This is just one of the many ways a failed component can be inspected. When the failed part becomes more technical, so does the examination which leads to a wide array of methods. A few other examples of some more intensive testing methods include:

  • Mechanical Testing – Here the technician would try to re-create the failure.
  • Scanner Electronic Microscope – The ability to magnify the item by 1000 times down to the grain.
  • Material Testing – Learn what the component was made of and if it is what it was supposed to be.

This is only a brief glimpse of the capabilities that an accredited laboratory like Constellation PowerLabs can provide.

Correcting the Action

After identifying the root cause, it is important to apply what you learned from the failure analysis and make sure this does not happen again. In order to prevent this from re-occurring, you can develop a corrective action plan to better assist you. Here are some examples of taking preventable measures:

  • If you experienced a failed part due to manufacturing reasons, you may want to go back to the manufacturer to make sure they are meeting design requirements.
  • Learning that temperature contributed to the failed component, whether it was too hot or cold, can lead you to find a part that can perform in that temperature setting.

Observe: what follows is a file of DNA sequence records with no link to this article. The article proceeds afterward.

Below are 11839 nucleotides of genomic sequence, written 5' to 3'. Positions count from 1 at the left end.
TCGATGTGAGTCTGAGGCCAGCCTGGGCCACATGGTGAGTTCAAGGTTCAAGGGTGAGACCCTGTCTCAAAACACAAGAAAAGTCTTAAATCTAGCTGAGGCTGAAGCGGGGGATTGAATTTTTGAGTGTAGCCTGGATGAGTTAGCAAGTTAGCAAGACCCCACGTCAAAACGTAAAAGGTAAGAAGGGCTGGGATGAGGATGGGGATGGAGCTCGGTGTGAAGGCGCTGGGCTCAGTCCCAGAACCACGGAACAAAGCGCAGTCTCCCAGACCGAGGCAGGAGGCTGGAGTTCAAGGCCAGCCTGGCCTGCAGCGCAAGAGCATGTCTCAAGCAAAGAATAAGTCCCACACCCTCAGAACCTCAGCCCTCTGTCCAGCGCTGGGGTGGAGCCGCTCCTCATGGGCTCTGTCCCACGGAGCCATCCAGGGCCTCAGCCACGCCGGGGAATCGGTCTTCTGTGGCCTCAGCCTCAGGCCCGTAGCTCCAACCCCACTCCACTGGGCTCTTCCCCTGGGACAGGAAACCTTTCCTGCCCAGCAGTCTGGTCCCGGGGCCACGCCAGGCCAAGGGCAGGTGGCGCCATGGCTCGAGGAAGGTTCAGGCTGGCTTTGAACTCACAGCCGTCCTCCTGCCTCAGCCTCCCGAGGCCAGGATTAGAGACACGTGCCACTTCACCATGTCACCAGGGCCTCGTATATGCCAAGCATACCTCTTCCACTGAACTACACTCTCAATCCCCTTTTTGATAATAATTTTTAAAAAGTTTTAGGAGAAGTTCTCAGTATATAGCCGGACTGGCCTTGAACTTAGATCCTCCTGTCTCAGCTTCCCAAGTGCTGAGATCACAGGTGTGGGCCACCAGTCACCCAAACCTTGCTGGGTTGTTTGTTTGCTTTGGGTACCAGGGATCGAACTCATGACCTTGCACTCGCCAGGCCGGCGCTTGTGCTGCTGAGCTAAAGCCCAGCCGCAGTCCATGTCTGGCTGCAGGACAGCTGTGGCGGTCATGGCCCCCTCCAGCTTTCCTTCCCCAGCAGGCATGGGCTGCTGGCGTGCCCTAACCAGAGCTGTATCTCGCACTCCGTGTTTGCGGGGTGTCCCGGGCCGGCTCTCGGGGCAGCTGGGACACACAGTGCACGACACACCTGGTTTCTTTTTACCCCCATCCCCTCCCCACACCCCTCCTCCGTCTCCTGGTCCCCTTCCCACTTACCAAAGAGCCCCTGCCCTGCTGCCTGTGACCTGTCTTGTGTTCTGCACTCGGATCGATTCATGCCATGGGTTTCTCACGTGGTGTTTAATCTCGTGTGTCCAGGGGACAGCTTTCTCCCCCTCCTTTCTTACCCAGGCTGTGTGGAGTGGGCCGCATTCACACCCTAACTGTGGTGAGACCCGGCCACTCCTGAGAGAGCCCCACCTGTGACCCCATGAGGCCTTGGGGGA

• Having learned that the item was mishandled, it’s important to then train employees on how to properly use it.
  • Once you have learned that you did not use it as it was intended to its design specifications, review and use the design as per instruction.

With Failure Comes Improvement

Finding out why something failed can lead to positive changes in your operations, from supporting daily production to the overall safety. Here are a few of the benefits your company can experience when you find the root cause from a failure analysis:

  • Reduce Costs – After the problem has been identified, there will be less maintenance.
  • Safety – Identifying the cause can contribute to not only the safety of the environment, but also allow safer working conditions.
  • Reliability of your equipment – When the equipment is used correctly, production can successfully run.
  • Design Changes – Change the system or the way you operate to the proper intended use of the item.

Building a Better and Safer Future

Failure Analysis is meant to bring awareness about the characteristics of a failed component and shed light on why it happened. Finding the root cause can not only prevent it from happening again, but it can also improve the safety of your employees, the environment of your operation and create a positive impact on production.

Constellation PowerLabs’ team of experts will work every step of the way with you to find you the answers you need to build a better tomorrow.